Of course, the legislature has also recognized that not all people - regardless of their age group - can work equally long. People get sick or have a disability, in other cases the work is unreasonable even in old age. However, a distinction must be made between the terms:
Retire earlier due to illness
Anyone who is permanently on sick leave cannot work. If the prognosis looks bad, some wonder whether they should retire earlier. Strictly speaking, a distinction must be made between two things: An official early pension still means that the insured person has paid contributions for at least 35 years. Incidentally, this also applies to employees with severe disabilities.
If, on the other hand, it is not possible to work several hours a day due to a disability or illness, you will receive the so-called disability pension for the time until you actually retire. Employees who have completed a waiting period of five years can receive support here. A distinction must be made between a pension due to full disability or partial disability. In the first case, the employee cannot work at all or a maximum of three hours a day, in the second a maximum of six.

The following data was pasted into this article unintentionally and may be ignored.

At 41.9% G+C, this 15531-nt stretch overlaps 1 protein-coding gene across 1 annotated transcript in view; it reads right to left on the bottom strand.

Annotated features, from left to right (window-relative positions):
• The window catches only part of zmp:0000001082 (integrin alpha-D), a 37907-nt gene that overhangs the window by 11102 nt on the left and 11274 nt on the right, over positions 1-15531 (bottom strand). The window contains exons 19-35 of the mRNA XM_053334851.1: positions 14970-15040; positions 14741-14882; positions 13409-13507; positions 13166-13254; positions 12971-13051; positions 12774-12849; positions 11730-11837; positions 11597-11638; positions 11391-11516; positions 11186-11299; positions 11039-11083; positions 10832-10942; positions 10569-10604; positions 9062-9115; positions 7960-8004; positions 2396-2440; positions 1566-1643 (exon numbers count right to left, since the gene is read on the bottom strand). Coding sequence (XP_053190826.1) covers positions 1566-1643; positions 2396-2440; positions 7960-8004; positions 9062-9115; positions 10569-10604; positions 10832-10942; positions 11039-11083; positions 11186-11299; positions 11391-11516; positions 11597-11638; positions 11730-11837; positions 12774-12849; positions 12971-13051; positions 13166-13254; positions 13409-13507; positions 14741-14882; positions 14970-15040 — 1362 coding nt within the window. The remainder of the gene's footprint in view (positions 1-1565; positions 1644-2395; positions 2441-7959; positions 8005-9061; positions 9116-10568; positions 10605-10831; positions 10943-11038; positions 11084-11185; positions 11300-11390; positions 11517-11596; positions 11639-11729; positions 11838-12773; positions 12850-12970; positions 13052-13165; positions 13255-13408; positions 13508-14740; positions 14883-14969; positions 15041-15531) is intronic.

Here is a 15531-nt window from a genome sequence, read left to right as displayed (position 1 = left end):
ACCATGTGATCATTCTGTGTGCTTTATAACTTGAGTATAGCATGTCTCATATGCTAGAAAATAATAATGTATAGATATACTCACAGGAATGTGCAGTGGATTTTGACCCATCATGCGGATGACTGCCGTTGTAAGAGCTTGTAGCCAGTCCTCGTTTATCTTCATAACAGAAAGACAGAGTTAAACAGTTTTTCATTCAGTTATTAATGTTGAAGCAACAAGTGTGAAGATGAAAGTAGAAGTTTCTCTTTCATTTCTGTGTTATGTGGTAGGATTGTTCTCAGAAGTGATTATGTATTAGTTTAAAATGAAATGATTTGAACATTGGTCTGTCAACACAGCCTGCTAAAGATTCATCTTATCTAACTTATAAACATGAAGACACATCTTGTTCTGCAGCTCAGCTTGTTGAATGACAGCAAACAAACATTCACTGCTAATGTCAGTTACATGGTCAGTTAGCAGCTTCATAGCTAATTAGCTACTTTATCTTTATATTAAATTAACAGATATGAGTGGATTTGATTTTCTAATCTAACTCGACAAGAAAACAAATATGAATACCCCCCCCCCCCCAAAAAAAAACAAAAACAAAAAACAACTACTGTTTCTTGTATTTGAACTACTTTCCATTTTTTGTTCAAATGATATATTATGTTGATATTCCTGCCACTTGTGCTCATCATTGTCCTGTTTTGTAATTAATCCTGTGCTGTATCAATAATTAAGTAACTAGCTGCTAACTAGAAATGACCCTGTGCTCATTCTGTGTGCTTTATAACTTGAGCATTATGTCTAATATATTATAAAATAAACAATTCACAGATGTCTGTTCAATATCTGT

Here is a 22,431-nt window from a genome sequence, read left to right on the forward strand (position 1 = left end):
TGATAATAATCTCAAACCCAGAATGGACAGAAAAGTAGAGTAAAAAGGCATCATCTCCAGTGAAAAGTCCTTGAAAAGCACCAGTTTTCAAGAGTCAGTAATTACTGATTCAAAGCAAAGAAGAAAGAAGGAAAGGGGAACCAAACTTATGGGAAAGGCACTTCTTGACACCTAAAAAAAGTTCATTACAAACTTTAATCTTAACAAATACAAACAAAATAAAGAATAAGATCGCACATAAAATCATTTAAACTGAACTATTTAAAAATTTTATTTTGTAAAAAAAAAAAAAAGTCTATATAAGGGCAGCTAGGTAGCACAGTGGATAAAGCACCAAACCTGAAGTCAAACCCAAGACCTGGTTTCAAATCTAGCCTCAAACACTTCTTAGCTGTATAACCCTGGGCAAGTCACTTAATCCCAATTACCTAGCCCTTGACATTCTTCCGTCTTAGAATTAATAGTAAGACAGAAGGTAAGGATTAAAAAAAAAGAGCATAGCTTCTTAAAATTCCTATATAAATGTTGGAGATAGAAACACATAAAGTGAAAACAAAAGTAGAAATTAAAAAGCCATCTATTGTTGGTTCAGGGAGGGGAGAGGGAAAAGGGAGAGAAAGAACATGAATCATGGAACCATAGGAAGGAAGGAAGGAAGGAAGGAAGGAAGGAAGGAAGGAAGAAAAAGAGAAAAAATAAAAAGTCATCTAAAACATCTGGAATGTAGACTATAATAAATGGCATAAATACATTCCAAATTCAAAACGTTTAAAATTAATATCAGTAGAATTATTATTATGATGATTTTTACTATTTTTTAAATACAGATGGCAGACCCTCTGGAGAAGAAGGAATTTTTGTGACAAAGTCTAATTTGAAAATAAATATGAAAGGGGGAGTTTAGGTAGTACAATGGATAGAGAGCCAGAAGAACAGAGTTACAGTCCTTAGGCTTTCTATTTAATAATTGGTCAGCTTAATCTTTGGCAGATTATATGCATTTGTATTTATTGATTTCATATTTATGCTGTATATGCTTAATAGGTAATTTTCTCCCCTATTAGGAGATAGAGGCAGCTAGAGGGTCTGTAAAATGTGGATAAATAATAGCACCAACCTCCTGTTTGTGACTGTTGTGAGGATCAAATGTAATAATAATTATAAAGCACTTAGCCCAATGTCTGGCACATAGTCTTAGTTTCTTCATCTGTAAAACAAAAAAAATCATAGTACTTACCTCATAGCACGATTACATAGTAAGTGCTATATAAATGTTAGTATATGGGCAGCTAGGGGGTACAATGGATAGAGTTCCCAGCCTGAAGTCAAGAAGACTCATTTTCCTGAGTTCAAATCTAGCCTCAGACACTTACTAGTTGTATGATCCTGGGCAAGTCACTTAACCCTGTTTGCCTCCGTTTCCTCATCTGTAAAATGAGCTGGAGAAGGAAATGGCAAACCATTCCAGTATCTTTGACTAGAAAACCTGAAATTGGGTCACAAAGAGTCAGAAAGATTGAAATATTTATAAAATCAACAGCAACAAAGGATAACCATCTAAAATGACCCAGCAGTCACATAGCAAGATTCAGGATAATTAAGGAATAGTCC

Retire earlier if you work in the mining industry
Insured persons who are employed underground can also retire earlier before the age of 67. However, here too the age limit will be gradually raised from 60 to 62 years of age. All those born after December 31, 1951 are affected. Those born in 1964 and later will be able to retire at the age of 62.
4 Legal Tricks: How To Retire Earlier
1. Retire earlier with deductions
Those born in 1955 will retire this year at 65 years and nine months. Assuming that someone would like to retire two years earlier, for example, they can stop working at the age of 63 and accept the 3.6 percent deductions per year if they have completed 35 years of contributions. Without deductions, the person would have to have 45 contribution years.
2. Retire earlier by making a deposit